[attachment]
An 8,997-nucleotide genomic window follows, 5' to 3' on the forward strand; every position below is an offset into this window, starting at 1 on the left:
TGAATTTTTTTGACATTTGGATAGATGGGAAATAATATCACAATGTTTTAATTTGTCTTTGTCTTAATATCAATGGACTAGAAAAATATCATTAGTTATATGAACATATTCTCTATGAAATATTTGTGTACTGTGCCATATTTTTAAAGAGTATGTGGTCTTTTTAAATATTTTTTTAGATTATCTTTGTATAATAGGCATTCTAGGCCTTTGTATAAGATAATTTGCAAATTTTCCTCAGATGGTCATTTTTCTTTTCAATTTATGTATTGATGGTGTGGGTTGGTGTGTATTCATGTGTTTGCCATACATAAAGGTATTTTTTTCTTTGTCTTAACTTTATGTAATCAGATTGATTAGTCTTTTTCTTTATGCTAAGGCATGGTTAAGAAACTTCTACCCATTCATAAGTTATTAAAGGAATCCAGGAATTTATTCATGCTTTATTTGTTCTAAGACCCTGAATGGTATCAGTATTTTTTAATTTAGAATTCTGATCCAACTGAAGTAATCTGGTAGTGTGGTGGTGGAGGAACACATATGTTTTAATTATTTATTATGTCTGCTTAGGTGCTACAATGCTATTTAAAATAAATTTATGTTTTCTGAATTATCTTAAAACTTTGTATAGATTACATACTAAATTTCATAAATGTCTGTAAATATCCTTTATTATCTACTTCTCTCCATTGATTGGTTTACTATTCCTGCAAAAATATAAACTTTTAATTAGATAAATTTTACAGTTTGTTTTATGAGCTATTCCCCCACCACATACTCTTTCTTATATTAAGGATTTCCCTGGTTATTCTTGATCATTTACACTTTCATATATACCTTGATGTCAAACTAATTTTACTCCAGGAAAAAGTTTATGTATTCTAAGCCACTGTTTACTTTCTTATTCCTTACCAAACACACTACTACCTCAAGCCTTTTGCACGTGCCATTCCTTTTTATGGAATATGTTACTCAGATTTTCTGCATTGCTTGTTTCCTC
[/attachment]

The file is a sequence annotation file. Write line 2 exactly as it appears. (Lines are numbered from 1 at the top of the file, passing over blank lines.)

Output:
TGAATTTTTTTGACATTTGGATAGATGGGAAATAATATCACAATGTTTTAATTTGTCTTTGTCTTAATATCAATGGACTAGAAAAATATCATTAGTTATATGAACATATTCTCTATGAAATATTTGTGTACTGTGCCATATTTTTAAAGAGTATGTGGTCTTTTTAAATATTTTTTTAGATTATCTTTGTATAATAGGCATTCTAGGCCTTTGTATAAGATAATTTGCAAATTTTCCTCAGATGGTCATTTTTCTTTTCAATTTATGTATTGATGGTGTGGGTTGGTGTGTATTCATGTGTTTGCCATACATAAAGGTATTTTTTTCTTTGTCTTAACTTTATGTAATCAGATTGATTAGTCTTTTTCTTTATGCTAAGGCATGGTTAAGAAACTTCTACCCATTCATAAGTTATTAAAGGAATCCAGGAATTTATTCATGCTTTATTTGTTCTAAGACCCTGAATGGTATCAGTATTTTTTAATTTAGAATTCTGATCCAACTGAAGTAATCTGGTAGTGTGGTGGTGGAGGAACACATATGTTTTAATTATTTATTATGTCTGCTTAGGTGCTACAATGCTATTTAAAATAAATTTATGTTTTCTGAATTATCTTAAAACTTTGTATAGATTACATACTAAATTTCATAAATGTCTGTAAATATCCTTTATTATCTACTTCTCTCCATTGATTGGTTTACTATTCCTGCAAAAATATAAACTTTTAATTAGATAAATTTTACAGTTTGTTTTATGAGCTATTCCCCCACCACATACTCTTTCTTATATTAAGGATTTCCCTGGTTATTCTTGATCATTTACACTTTCATATATACCTTGATGTCAAACTAATTTTACTCCAGGAAAAAGTTTATGTATTCTAAGCCACTGTTTACTTTCTTATTCCTTACCAAACACACTACTACCTCAAGCCTTTTGCACGTGCCATTCCTTTTTATGGAATATGTTACTCAGATTTTCTGCATTGCTTGTTTCCTC